We have two of these within a one-mile radius of my house. I can get out of the van, walk over to one in a neighbor’s yard or elementary school parking lot, and quickly add and remove books to the library for keeping and giving away. Learn more about little free libraries here.
Teacher Facebook Groups
Join a teacher’s Facebook group if possible – after all, you’re your child’s first and most important teacher! Especially in May and August, you’ll see lots of teachers looking to offload books, and some of them are in great condition. Many teachers switch grade levels and find their perfectly nice books are no longer age appropriate. This is a great way to add to your collection.
Used Book Stores
Don’t disregard second-hand book stores for your kids’ home library. Kids don’t really appreciate the difference between new and used. Used books are awesome! These aren’t free, but they are often really close!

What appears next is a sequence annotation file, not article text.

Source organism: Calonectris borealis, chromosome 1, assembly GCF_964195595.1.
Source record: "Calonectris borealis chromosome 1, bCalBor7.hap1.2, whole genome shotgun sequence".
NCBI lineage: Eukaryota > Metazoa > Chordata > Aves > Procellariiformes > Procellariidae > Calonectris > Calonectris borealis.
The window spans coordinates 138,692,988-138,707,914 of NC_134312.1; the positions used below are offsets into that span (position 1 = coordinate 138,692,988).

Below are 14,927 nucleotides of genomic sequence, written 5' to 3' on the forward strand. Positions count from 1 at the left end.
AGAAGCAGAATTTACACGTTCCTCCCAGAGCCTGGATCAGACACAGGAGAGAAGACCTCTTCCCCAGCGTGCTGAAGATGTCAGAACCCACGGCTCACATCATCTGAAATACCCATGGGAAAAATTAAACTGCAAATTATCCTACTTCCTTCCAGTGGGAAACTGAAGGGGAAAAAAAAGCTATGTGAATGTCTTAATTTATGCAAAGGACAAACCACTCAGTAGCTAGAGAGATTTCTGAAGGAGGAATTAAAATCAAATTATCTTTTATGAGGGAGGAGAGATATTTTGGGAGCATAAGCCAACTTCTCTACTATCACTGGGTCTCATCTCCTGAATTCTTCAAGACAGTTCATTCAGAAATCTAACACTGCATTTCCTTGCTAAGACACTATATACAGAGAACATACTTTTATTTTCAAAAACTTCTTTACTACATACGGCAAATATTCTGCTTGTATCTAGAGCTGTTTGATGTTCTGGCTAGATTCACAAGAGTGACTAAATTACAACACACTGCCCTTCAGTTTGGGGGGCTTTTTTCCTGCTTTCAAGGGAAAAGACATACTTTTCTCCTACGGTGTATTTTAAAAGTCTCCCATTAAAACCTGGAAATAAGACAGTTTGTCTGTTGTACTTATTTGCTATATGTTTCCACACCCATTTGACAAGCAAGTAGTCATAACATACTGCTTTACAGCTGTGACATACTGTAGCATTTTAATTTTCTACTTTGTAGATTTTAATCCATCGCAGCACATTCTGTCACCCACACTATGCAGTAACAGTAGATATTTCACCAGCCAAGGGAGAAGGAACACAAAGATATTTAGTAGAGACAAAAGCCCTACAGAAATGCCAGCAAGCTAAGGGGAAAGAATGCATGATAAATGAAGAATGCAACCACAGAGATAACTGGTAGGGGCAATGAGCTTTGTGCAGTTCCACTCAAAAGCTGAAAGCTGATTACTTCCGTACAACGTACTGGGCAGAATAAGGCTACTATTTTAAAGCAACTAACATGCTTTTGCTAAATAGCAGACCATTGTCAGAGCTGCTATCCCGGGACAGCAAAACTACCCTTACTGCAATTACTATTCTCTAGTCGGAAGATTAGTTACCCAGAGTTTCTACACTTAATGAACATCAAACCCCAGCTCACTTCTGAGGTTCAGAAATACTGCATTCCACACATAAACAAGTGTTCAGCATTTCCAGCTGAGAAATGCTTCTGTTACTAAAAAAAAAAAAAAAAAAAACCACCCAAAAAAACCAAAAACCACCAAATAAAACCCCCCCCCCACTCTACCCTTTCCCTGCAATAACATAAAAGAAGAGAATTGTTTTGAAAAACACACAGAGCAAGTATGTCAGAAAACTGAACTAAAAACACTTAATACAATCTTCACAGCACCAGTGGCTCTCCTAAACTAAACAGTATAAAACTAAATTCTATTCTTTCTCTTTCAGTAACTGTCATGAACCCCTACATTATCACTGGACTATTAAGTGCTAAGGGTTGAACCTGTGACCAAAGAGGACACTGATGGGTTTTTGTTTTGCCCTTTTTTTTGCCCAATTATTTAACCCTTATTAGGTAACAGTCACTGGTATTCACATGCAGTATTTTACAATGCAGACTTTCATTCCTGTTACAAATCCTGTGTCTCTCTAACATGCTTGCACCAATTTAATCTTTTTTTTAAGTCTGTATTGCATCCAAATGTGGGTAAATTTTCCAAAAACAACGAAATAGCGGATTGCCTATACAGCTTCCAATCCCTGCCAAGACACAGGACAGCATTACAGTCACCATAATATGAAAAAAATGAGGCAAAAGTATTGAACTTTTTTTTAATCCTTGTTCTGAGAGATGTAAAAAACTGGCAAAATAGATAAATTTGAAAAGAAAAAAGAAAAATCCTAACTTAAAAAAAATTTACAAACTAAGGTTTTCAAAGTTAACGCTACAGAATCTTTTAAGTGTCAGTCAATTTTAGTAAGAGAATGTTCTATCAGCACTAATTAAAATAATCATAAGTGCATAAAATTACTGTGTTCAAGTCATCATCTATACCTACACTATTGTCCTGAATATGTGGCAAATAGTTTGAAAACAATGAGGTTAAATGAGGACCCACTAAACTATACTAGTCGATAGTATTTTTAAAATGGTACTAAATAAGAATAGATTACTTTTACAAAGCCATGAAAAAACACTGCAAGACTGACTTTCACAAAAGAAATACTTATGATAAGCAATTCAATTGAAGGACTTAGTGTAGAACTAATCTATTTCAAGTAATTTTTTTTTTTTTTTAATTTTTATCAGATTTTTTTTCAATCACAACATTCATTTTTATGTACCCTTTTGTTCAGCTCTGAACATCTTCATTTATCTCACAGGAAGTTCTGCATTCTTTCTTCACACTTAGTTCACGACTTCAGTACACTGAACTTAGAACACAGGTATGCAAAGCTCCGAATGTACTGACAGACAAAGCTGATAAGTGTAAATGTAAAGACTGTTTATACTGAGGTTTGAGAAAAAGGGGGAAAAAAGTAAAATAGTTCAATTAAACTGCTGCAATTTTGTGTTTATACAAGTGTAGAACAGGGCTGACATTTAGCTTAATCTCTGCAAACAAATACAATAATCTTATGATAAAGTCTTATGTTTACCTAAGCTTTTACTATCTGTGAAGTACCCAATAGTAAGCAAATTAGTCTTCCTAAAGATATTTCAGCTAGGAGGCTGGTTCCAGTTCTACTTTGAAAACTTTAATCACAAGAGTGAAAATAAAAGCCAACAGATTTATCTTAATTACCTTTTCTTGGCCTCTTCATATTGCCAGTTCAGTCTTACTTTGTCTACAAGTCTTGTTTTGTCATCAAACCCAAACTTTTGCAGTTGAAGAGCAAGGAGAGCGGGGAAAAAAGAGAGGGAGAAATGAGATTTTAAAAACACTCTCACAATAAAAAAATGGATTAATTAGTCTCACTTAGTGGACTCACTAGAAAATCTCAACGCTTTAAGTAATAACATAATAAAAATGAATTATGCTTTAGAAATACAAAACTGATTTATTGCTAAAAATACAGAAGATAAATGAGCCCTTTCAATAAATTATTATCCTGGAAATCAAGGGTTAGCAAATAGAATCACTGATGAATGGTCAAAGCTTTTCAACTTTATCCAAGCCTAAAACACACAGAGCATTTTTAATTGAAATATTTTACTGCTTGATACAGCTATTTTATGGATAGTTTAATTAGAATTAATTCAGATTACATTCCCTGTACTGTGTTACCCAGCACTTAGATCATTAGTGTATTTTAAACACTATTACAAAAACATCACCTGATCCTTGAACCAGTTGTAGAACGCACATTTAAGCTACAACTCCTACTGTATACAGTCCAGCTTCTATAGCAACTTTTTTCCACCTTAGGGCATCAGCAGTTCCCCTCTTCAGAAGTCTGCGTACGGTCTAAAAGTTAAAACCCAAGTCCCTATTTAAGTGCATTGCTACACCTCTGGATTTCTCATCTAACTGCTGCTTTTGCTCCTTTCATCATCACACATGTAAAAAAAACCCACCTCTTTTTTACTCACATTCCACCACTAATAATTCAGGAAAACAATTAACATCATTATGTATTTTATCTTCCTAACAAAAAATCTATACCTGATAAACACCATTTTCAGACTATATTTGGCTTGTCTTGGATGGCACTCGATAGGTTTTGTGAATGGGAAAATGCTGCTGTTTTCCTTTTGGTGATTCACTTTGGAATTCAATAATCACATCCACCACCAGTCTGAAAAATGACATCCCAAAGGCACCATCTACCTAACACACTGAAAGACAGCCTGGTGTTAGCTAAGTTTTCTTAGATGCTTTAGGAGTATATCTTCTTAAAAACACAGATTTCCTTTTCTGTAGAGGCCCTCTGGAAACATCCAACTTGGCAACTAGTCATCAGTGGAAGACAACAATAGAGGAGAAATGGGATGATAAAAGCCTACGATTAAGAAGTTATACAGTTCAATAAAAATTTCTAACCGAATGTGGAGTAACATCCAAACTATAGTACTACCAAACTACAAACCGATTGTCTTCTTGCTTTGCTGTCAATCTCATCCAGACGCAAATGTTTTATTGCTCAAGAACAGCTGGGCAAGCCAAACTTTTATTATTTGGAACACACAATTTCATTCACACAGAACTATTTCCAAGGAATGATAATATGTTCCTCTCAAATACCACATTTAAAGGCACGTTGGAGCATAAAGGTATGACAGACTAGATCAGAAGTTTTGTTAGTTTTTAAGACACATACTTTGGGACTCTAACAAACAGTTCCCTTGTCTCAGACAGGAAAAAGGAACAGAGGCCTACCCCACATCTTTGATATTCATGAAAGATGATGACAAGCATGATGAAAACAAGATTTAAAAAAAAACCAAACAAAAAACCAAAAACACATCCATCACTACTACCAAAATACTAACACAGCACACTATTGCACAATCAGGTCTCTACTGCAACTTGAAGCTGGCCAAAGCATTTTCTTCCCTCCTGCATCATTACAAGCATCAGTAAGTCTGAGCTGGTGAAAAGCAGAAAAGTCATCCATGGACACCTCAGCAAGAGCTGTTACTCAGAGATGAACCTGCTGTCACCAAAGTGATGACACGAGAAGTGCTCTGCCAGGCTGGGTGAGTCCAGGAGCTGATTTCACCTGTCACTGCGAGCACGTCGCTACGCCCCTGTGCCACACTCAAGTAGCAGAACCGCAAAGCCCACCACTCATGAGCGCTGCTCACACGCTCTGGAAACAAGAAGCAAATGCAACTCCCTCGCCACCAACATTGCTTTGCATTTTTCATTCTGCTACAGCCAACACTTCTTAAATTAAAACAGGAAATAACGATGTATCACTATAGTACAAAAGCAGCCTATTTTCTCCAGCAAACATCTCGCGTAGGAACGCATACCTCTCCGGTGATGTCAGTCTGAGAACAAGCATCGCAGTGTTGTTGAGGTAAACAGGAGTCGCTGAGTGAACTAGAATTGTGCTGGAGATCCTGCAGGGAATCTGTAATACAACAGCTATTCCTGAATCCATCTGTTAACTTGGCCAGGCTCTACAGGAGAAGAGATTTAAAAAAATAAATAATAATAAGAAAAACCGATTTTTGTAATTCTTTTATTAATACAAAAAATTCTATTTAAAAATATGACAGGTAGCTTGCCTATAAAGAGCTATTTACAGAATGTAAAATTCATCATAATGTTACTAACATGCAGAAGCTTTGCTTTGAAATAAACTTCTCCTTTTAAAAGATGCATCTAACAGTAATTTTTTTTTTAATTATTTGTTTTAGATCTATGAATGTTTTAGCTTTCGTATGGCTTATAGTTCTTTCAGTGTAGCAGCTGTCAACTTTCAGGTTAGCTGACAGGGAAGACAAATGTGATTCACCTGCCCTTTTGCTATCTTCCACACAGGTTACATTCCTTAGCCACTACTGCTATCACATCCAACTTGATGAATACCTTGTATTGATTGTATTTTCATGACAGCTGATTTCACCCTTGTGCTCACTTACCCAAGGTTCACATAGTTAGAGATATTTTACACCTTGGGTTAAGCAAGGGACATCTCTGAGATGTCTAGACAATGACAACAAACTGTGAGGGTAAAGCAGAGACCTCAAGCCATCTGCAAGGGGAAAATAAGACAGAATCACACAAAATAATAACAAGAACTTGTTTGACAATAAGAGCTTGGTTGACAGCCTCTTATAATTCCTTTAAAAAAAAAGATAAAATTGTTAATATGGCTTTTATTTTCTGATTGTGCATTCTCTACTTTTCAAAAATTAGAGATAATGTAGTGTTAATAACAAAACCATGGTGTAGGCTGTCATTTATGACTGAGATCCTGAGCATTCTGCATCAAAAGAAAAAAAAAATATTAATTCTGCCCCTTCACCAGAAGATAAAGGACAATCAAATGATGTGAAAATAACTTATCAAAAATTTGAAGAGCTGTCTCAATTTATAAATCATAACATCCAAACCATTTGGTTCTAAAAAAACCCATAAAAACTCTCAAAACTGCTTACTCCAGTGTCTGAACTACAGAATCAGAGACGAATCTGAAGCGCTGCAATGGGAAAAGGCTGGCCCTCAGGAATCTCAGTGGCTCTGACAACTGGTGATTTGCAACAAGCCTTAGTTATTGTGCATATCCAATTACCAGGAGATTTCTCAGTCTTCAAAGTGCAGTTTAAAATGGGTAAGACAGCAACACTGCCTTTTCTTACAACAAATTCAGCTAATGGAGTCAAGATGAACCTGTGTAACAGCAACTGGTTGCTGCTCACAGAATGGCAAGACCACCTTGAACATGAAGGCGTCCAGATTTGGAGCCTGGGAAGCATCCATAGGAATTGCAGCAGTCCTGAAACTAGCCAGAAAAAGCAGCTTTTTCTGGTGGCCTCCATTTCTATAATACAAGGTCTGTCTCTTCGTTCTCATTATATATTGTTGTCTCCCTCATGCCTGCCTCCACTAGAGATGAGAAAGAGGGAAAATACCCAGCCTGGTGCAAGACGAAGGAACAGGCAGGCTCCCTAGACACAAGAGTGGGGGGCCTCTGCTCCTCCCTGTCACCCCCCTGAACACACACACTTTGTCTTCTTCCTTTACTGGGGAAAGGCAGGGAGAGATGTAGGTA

What to Do About Library Books
At all times, we have between 25 and 50 library books as part of our kids’ home library. It doesn’t make sense, in our case, to keep them mixed in with the other ones. It’s just too easy to lose them unless they’re kept separate.
However, if you’re a mom on a budget with a small kids’ home library, you can really fill out your shelves by keeping lots of library books on your shelves. Our local library allows up to 50 books checked out at a time. One of our favorite, easy breezy weekend activities is visiting the library. We bring two big tote bags and each of our big kids is allowed to fill one completely.
So, you need to decide – will you save room on your shelves for a steady rotation of library books, or allocate a separate space for them?
We keep our library books separate from our others. They stay in this wire basket next to the couch.